Field group (File architecture)

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Data items do not normally exist on their own. In the case of addresses, for example, a series of fields exist for each address (house number, city, state, zip code) which clearly operate interdependently.

The idea of a physical field group is to take these related fields and package them as a single entity so they can be read and updated with a single operation. (See Field group design for details.)

Such packaging not only improves the readability and maintainability of SOUL programs (see Processing multiply occurring fields and field groups for the details of the SOUL statements involved), but it also makes the Model 204 processing far more efficient.


Code that accesses field groups performs better in three main areas:

  • Improved record scanning
  • Performing adds/inserts or deletes as a single operation
  • Retrieval of all field groups on a record (requires only one I/O if the entire record is stored on a single page)

Improved record scanning

In general, much of the time spent in Model 204 processing is used to scan across a record, and this scan reads a field at a time. If a field is not the field that is needed, scanning moves to the next field, and so forth. As records grow in length, such a scan obviously takes longer.

With field groups, the scan skips a group rather than a field at a time, so it can find a specified data item faster.

In reality, however, the improvement is better than this. If you are looking for a number of related (but non-field-group) fields, a separate scan is required to find each field (insert rules mean that the data cannot be presumed to be contiguous). So if you are looking for six individual fields, the record must be scanned once for each.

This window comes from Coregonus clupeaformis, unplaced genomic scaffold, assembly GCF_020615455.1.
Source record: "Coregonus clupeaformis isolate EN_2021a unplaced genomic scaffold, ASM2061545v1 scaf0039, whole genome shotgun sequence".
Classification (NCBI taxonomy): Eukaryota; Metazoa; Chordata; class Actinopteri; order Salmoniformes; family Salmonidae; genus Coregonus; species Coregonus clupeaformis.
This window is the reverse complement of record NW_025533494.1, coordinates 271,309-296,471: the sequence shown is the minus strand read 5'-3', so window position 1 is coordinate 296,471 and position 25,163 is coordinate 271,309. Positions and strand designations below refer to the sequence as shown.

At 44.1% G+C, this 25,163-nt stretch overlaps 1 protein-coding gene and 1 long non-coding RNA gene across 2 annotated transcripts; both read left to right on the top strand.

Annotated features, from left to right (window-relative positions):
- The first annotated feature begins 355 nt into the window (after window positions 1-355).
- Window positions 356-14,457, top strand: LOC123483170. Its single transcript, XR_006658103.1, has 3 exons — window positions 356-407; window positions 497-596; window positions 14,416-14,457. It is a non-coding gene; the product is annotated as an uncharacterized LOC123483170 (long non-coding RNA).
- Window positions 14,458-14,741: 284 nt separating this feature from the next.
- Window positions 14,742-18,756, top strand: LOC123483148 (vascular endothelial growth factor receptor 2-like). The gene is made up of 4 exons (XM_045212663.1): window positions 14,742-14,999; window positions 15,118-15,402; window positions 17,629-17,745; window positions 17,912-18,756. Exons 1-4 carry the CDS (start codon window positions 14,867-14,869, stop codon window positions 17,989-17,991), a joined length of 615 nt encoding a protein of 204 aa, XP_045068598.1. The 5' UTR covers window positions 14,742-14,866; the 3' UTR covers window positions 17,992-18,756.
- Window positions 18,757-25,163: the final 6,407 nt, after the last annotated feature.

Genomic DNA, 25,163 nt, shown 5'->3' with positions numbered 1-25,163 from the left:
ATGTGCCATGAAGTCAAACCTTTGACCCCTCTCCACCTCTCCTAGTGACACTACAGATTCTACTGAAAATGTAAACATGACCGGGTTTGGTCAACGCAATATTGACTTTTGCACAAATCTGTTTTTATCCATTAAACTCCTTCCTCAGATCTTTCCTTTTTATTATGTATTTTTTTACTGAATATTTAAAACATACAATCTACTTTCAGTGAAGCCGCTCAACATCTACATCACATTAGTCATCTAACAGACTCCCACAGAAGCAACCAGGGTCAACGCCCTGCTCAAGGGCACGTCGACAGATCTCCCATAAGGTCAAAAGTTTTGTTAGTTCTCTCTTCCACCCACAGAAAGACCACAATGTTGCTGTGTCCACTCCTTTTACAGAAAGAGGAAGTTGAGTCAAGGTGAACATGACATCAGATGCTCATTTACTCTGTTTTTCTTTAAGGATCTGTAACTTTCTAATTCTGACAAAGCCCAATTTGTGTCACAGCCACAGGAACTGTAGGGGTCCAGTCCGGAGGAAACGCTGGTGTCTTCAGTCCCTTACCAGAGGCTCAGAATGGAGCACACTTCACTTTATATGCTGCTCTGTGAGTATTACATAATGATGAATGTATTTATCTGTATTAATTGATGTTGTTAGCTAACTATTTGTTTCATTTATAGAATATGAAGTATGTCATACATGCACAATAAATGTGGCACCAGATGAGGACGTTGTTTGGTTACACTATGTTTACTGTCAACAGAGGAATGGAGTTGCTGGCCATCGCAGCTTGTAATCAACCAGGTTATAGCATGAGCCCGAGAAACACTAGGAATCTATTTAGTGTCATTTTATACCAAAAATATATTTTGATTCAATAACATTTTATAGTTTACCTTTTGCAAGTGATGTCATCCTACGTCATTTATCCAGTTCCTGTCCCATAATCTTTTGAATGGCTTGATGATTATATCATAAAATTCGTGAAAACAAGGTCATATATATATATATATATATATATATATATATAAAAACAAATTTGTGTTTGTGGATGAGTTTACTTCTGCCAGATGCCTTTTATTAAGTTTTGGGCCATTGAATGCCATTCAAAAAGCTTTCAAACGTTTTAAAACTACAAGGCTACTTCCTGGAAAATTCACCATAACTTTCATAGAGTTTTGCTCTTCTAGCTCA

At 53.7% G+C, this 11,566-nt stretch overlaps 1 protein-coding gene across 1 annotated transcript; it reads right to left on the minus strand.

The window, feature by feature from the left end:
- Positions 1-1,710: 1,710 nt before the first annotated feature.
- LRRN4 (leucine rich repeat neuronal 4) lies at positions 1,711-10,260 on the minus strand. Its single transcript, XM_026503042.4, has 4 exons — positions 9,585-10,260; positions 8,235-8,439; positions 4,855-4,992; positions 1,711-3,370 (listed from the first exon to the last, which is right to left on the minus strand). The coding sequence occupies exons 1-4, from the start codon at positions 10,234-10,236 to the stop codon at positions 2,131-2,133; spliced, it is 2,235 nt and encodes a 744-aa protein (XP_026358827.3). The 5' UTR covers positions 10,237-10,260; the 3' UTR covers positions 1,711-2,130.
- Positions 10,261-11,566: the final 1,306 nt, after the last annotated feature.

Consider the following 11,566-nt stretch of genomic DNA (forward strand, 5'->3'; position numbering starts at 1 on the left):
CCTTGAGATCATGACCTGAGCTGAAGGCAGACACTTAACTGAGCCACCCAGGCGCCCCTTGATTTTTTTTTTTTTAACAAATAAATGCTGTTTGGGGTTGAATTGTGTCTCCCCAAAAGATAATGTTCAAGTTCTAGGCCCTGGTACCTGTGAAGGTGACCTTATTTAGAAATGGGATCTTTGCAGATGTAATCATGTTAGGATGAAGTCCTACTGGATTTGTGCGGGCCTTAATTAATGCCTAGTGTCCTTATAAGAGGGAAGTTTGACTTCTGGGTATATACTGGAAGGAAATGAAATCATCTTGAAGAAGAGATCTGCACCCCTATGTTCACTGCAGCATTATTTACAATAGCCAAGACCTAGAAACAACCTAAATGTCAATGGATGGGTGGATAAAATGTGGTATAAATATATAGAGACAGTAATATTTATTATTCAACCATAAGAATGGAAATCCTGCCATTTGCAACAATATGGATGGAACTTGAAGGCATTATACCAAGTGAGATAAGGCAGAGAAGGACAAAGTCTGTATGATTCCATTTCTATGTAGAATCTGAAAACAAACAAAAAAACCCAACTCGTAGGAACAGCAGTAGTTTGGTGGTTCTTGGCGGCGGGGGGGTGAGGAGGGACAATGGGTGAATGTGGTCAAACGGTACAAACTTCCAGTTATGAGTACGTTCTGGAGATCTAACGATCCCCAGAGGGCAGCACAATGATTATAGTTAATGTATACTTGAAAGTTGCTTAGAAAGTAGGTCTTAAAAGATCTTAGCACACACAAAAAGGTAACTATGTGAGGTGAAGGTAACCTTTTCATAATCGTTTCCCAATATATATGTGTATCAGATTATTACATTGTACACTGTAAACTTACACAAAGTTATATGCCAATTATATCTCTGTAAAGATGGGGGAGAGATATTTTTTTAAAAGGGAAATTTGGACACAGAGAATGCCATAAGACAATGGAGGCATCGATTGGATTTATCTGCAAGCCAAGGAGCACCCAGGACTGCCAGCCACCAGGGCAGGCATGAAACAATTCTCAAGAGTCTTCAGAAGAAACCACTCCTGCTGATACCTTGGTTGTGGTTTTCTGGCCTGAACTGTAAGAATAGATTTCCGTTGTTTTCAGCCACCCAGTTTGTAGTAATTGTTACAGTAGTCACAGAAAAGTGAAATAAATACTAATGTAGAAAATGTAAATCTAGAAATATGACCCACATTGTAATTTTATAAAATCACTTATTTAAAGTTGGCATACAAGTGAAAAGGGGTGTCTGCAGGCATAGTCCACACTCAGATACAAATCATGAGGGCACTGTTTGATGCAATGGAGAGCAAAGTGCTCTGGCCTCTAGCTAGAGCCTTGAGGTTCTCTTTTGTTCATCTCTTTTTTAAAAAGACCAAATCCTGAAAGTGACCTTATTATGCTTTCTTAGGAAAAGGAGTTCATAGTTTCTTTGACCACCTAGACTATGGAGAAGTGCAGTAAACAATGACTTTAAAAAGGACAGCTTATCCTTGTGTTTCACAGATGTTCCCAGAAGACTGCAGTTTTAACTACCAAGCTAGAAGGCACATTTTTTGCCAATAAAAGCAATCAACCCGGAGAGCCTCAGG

If the related fields are packaged as a field group, a single scan of the record finds all the fields. In addition, all of the related data items are in a single location.

Adds/inserts and deletes are performed as single operations

Consider the following blocks of code:


Each of these statements is a separate operation. For each one, the correct position in the record must be found, then the field is inserted. This sequence is repeated six times.

Instead, with a field group, the following syntax does the entire insert as a single operation. Only one insert position needs to be found, and then the entire set of fields is inserted:


Field groups and Table B storage considerations

At first glance, the performance improvement of field groups comes at a cost of space (but this can usually be offset).

The costs:

  • Every record in a FILEORG X'100' file contains the 4-byte highest allocated field group ID. Every occurrence of a field group has a unique binary ID that occupies from two to five bytes, thus supporting up to four gigabytes of field group IDs.
  • As is true of all FILEORG X'100' files, the field name representations (as held in Table A and thus in the record), are three bytes in length. Depending on the definitions of the fields within the group, this might be offset by the physical absence of fields defined as part of the group.

Space saving and default and null values

Depending on the characteristics of the data you are storing, using field groups might actually save space.

Take as an example a financial application where you are tracking a number of types of income over time. You have a field group containing a date and a number of income types: salary, interest, dividends, and so forth. It is likely that the majority of people whose data you are keeping have only a few of the many types of interest, so your record might have mostly zeros.

If so, by adding a default value of 0 and a store default of NONE (the default for exactly one fields in field groups), none of the 0s would be physically stored (but would be treated as if they were).

For many files, implementing field groups will improve both performance and space utilization.

Field group identifiers

As mentioned above, every field group has a unique ID.

This ID can be read with the $FieldgroupId function, and it is also displayed by the Print All Information statement.

By itself, the ID is just for uniqueness, but it has an interesting use that is invaluable in debugging: you can determine the order in which things happened to a file.